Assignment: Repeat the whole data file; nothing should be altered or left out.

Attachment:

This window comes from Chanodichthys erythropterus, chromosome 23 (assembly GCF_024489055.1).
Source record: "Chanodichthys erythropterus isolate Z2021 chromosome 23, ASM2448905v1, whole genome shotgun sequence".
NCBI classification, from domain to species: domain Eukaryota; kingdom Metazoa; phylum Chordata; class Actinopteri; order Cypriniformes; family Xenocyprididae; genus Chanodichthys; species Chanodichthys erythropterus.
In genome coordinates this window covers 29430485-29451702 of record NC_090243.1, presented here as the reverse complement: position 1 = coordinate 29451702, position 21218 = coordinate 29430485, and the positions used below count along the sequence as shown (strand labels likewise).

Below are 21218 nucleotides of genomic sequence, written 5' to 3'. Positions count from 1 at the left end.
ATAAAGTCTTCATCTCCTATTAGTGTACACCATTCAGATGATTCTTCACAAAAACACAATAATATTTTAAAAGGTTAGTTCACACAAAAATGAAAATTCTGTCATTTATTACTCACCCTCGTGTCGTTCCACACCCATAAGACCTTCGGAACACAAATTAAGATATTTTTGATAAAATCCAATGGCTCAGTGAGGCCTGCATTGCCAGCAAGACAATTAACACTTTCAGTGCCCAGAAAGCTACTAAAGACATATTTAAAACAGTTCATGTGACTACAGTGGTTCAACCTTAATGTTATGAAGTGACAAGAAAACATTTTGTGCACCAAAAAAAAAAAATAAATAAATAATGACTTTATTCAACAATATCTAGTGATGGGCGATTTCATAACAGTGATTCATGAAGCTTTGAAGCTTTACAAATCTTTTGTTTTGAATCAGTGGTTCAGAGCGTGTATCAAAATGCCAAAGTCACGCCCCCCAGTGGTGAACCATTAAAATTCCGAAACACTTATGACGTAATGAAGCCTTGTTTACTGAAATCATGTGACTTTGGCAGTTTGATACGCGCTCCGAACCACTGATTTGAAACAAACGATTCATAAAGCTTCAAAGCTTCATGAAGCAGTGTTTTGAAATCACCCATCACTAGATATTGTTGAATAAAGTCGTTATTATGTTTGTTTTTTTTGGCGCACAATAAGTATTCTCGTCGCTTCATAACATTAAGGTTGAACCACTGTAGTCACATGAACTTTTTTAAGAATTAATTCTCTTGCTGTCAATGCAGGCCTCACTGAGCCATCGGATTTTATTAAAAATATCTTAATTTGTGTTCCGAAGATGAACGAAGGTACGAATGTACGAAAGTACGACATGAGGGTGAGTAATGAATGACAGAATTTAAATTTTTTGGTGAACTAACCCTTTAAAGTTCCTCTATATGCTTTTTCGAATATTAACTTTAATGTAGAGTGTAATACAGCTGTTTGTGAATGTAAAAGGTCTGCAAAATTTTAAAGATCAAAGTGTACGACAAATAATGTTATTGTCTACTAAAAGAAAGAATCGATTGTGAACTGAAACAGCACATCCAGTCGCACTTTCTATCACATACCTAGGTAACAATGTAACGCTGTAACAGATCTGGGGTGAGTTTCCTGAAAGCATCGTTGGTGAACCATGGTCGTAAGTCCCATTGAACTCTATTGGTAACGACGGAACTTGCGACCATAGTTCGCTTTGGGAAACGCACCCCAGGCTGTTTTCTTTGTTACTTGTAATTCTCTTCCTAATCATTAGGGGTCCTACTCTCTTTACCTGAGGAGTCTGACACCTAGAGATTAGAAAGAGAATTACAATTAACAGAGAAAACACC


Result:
This window comes from Chanodichthys erythropterus, chromosome 23 (assembly GCF_024489055.1).
Source record: "Chanodichthys erythropterus isolate Z2021 chromosome 23, ASM2448905v1, whole genome shotgun sequence".
NCBI classification, from domain to species: domain Eukaryota; kingdom Metazoa; phylum Chordata; class Actinopteri; order Cypriniformes; family Xenocyprididae; genus Chanodichthys; species Chanodichthys erythropterus.
In genome coordinates this window covers 29430485-29451702 of record NC_090243.1, presented here as the reverse complement: position 1 = coordinate 29451702, position 21218 = coordinate 29430485, and the positions used below count along the sequence as shown (strand labels likewise).

Below are 21218 nucleotides of genomic sequence, written 5' to 3'. Positions count from 1 at the left end.
ATAAAGTCTTCATCTCCTATTAGTGTACACCATTCAGATGATTCTTCACAAAAACACAATAATATTTTAAAAGGTTAGTTCACACAAAAATGAAAATTCTGTCATTTATTACTCACCCTCGTGTCGTTCCACACCCATAAGACCTTCGGAACACAAATTAAGATATTTTTGATAAAATCCAATGGCTCAGTGAGGCCTGCATTGCCAGCAAGACAATTAACACTTTCAGTGCCCAGAAAGCTACTAAAGACATATTTAAAACAGTTCATGTGACTACAGTGGTTCAACCTTAATGTTATGAAGTGACAAGAAAACATTTTGTGCACCAAAAAAAAAAAATAAATAAATAATGACTTTATTCAACAATATCTAGTGATGGGCGATTTCATAACAGTGATTCATGAAGCTTTGAAGCTTTACAAATCTTTTGTTTTGAATCAGTGGTTCAGAGCGTGTATCAAAATGCCAAAGTCACGCCCCCCAGTGGTGAACCATTAAAATTCCGAAACACTTATGACGTAATGAAGCCTTGTTTACTGAAATCATGTGACTTTGGCAGTTTGATACGCGCTCCGAACCACTGATTTGAAACAAACGATTCATAAAGCTTCAAAGCTTCATGAAGCAGTGTTTTGAAATCACCCATCACTAGATATTGTTGAATAAAGTCGTTATTATGTTTGTTTTTTTTGGCGCACAATAAGTATTCTCGTCGCTTCATAACATTAAGGTTGAACCACTGTAGTCACATGAACTTTTTTAAGAATTAATTCTCTTGCTGTCAATGCAGGCCTCACTGAGCCATCGGATTTTATTAAAAATATCTTAATTTGTGTTCCGAAGATGAACGAAGGTACGAATGTACGAAAGTACGACATGAGGGTGAGTAATGAATGACAGAATTTAAATTTTTTGGTGAACTAACCCTTTAAAGTTCCTCTATATGCTTTTTCGAATATTAACTTTAATGTAGAGTGTAATACAGCTGTTTGTGAATGTAAAAGGTCTGCAAAATTTTAAAGATCAAAGTGTACGACAAATAATGTTATTGTCTACTAAAAGAAAGAATCGATTGTGAACTGAAACAGCACATCCAGTCGCACTTTCTATCACATACCTAGGTAACAATGTAACGCTGTAACAGATCTGGGGTGAGTTTCCTGAAAGCATCGTTGGTGAACCATGGTCGTAAGTCCCATTGAACTCTATTGGTAACGACGGAACTTGCGACCATAGTTCGCTTTGGGAAACGCACCCCAGGCTGTTTTCTTTGTTACTTGTAATTCTCTTCCTAATCATTAGGGGTCCTACTCTCTTTACCTGAGGAGTCTGACACCTAGAGATTAGAAAGAGAATTACAATTAACAGAGAAAACACC